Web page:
What’s Your Diagnosis? Ill-appearing and Tachypneic 23-year-old

Case Presentation: Ill-appearing and Tachypneic 23-year-old

Midway through your shift, a 23-year-old woman arrives by EMS. She is ill-appearing, tachypneic, and has a distinct odor you recognize as ketones. Her bedside glucose is 680 mg/dL. You suspect DKA, but wonder what led to it.

You know that starting insulin and fluids is indicated, but you wonder whether insulin should be administered as an IV bolus, whether insulin should be given before or after IV fluids, what fluids are most appropriate, or whether you should just proceed with subcutaneous insulin.

As if these questions were not enough, your first-year resident tells you the patient has a pH of 7.1 and asks if she needs sodium bicarbonate. He also asks if she should be intubated, since she is breathing so hard?

Case Conclusion

The young woman?s medical record showed she had been admitted 4 times in the past year with DKA. You recognized that recurrent cases are often due to insulin noncompliance, and indeed the patient admitted she had not been taking her insulin because she thought it caused her to gain weight. Still, you looked for other underlying causes, including pregnancy and infections. You decided not to bolus her insulin because you knew it does not have any proven benefit. You knew she was not an appropriate patient for subcutaneous insulin administration due to her severe acidosis.

You started her on a balanced electrolyte solution with the intent to avoid possible iatrogenic hyperchloremic metabolic acidosis that can be associated with normal saline. You did not give her any sodium bicarbonate when her pH resulted at 7.1. You decided against intubation because you knew her work of breathing was an effort to generate a respiratory alkalosis to offset her metabolic acidosis and you knew you would have difficulty matching her pre-intubation minute ventilation on a ventilator. You admitted her to the ICU, where she had an uneventful recovery.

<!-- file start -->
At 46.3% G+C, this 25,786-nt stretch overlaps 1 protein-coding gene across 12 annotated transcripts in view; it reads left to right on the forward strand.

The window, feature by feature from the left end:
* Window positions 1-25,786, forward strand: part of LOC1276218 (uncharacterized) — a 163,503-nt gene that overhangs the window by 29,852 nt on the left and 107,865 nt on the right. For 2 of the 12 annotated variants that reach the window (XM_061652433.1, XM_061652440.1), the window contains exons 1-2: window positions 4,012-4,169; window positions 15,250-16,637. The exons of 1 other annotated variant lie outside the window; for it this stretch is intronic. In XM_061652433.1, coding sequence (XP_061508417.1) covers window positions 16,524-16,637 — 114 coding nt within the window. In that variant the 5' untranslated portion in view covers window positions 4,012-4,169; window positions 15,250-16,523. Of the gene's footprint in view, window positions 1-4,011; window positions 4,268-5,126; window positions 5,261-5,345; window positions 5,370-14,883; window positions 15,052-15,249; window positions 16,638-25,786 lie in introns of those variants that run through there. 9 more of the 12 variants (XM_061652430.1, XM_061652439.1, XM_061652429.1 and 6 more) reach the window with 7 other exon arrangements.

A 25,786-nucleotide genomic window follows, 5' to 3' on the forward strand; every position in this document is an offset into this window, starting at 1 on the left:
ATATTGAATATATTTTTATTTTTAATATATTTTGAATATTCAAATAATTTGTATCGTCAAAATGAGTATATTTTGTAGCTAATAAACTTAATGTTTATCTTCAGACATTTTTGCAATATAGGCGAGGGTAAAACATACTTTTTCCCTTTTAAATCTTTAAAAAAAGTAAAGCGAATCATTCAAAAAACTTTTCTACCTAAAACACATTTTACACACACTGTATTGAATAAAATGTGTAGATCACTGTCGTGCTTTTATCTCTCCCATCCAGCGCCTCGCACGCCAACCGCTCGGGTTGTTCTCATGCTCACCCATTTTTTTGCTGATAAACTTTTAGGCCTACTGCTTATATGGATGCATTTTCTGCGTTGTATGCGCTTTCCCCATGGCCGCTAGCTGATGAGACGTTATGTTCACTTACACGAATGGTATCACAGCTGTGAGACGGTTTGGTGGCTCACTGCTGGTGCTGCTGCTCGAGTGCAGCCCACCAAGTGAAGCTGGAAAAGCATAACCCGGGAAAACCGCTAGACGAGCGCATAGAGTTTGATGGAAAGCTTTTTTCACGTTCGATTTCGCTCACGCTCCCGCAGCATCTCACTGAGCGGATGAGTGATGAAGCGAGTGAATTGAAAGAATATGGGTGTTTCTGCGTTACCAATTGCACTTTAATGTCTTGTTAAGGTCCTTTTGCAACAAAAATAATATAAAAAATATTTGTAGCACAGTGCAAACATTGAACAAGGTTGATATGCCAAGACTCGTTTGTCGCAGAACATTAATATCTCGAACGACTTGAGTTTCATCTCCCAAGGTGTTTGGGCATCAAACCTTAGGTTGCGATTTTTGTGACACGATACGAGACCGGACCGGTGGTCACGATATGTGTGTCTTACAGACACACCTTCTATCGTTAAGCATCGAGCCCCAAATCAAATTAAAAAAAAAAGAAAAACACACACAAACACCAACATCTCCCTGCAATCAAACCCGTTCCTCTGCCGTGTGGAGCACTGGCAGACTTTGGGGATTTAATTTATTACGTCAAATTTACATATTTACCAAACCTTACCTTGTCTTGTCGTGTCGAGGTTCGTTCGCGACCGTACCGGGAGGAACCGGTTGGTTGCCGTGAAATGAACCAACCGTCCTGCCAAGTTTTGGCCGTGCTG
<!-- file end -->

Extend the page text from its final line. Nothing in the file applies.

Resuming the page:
Not a subscriber? You can find out the conclusion and if you got it right, next month when a new case is posted, so stay tuned!

Click to review this Emergency Medicine Practice Issue

Last Updated on January 26, 2023

3 thoughts on “What’s Your Diagnosis? Ill-appearing and Tachypneic 23-year-old

  1. IV fluids are most important and should be started first, preferably normal saline. After infusion of about 1.5L, continuous IV infusion of Insulin can be started once it?s been ascertained there is no hypokalemia. Usually bicarbonate is not necessary once dehydration, hyperglycemia and potassium have been addressed.

  2. The Mx of DKA is always contentious.
    Fluids (balanced fluids) first as Pts come in behind from anorexia and not eating/vomiting/ insensible losses ( tachypnoea) and maybe also the precipitant.
    Electrolytes also need to be corrected/ replaced. Do watch out for k+ and Na as they have correction factors based on the acidbase status. Once you are happy with your K you can start your insulin. Infusions give a smoother drop in glucose but does depend on your resources ( equipment and Human Resources). Always be sure to avoid hypoglycemia.
    Hunt for the precipitant as the patient will not improve otherwise.
    The is generally no role for soda bic. Don?t be scared of numbers or ph.
    The only time soda box may play a role maybe peri-intubation or with harmodynamic instability.

  3. DKA management is a dynamic process so frequently assess your pt and results and change your management ( type and rate of fluids, rate of iv insulin..etc) accordingly. IV fluids is coroner stone in DKA management. Don?t start iv insulin if serum K+ is less than 3.3. Check serum amylase and lipase to exclude pancreatitis.

Leave a Reply

Your email address will not be published. Required fields are marked *